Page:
To date it hasn't. Also to date I haven't come through on my assurance in Nov. 24ths "Jeremy Grantham "On the Road to Zero Growth" as His Co-head of Asset Allocation Does the Full Monty". I promise I'll get to it.
We have almost as many posts on Professor Smil as we do on Mr. Grantham. This is the first time they've been together. I feel very uncomfortable being on the opposite side of Mr. G on just about anything but in this case Smil is right.
From The American:
Jeremy Grantham, Starving for Facts
A column by legendary asset manager Jeremy Grantham is more suitable for the tabloids than for one of the world’s oldest and most prestigious scientific weekly magazines.Some of our other posts on Smil:
Jeremy Grantham, a well-known presence in the financial world, recently published a World View column in the journal Nature in which he concludes that, “simply, we are running out’’ of almost all commodities whose consumption sustains modern civilization. There is nothing new about such claims, and since the emergence of a vocal global peak oil movement during the late 1990s, many other minerals have been added to the endangered list. Indeed, there is now a book called . What makes Grantham’s column – published under the alarmist headline “ ” – worth noticing, and deconstructing, is that he puts his claims in terms more suitable for tabloids than for one of the world’s oldest and most prestigious scientific weekly magazines.
His direst example is “the impending shortage of two fertilizers: phosphorus (phosphate) and potassium (potash). These two elements cannot be made, cannot be substituted, are necessary to grow all life forms, and are mined and depleted. It’s a scary set of statements…. What happens when these fertilizers run out is a question I can’t get satisfactorily answered and, believe me, I have tried.’’ Well, he could have tried just a bit harder: an Internet search would have led him, in mere seconds, to “ ,” a study published in 2010 by the International Fertilizer Development Center (IFDC) and funded by the U.S. Agency for International Development.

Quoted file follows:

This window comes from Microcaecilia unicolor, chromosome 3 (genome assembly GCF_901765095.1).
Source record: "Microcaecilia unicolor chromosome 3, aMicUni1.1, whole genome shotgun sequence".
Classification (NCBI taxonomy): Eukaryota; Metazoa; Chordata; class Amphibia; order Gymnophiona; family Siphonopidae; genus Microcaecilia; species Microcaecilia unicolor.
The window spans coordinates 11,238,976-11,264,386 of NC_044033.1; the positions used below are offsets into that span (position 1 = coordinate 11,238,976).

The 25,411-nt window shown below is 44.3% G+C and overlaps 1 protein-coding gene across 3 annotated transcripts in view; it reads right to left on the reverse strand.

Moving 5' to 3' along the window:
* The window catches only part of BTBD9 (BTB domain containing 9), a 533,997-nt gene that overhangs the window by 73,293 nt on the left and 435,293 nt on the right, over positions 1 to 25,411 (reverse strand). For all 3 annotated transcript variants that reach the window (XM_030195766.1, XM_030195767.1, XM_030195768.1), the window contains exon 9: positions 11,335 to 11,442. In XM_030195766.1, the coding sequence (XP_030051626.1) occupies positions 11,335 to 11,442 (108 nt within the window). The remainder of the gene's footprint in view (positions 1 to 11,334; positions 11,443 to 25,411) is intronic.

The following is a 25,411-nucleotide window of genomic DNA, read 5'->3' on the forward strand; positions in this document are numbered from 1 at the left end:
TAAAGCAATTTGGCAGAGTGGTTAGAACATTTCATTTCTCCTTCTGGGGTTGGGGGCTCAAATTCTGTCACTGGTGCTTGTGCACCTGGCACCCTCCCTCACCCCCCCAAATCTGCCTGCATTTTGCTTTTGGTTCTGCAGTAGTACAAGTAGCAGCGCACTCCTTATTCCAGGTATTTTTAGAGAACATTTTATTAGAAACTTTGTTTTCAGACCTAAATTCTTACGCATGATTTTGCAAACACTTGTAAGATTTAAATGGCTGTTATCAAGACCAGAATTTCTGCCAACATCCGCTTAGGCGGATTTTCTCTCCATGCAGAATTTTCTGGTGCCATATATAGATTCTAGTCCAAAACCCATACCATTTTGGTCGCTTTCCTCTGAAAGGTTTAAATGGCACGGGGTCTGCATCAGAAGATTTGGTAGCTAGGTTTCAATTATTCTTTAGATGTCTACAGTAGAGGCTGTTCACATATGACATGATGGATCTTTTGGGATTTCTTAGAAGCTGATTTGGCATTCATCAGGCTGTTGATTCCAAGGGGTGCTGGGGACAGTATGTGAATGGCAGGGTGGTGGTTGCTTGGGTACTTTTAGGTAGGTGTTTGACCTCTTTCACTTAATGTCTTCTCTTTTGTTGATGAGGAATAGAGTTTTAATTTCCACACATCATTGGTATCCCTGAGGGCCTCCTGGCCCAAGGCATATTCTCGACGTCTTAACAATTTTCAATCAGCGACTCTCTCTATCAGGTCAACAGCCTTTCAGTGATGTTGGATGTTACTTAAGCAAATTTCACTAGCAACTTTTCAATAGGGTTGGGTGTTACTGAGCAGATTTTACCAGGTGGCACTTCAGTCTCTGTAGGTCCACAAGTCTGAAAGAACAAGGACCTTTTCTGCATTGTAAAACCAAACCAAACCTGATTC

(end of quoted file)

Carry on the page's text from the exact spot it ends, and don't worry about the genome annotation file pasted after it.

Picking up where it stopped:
This detailed assessment of the world’s phosphate reserves (that are the part of a wider category of resources that is recoverable with existing techniques and at acceptable cost) concluded that they are adequate to produce fertilizer for the next 300 to 400 years. As with all mineral resource appraisals (be they of crude oil or rare earths), the study’s conclusions can be criticized and questioned, and the by the Global Phosphorus Research Initiative is perhaps the best document of that kind. But even the most conservative interpretation of IFDC’s assessment shows that phosphates have a reserve/production ratio well in excess of 100 years, higher than that of many other critical mineral resources.
Grantham could have also checked the standard, and the most often quoted, sourcebooks on the world’s mineral resources, Mineral Commodity Summaries, published annually by the U.S. Geological Survey (USGS). In the , he would have found that the USGS made significant revisions to its phosphate rock reserves data for Morocco, Russia, Algeria, Senegal, and Syria, and that it now puts the global reserve/production ratio at about 370 years....MORE
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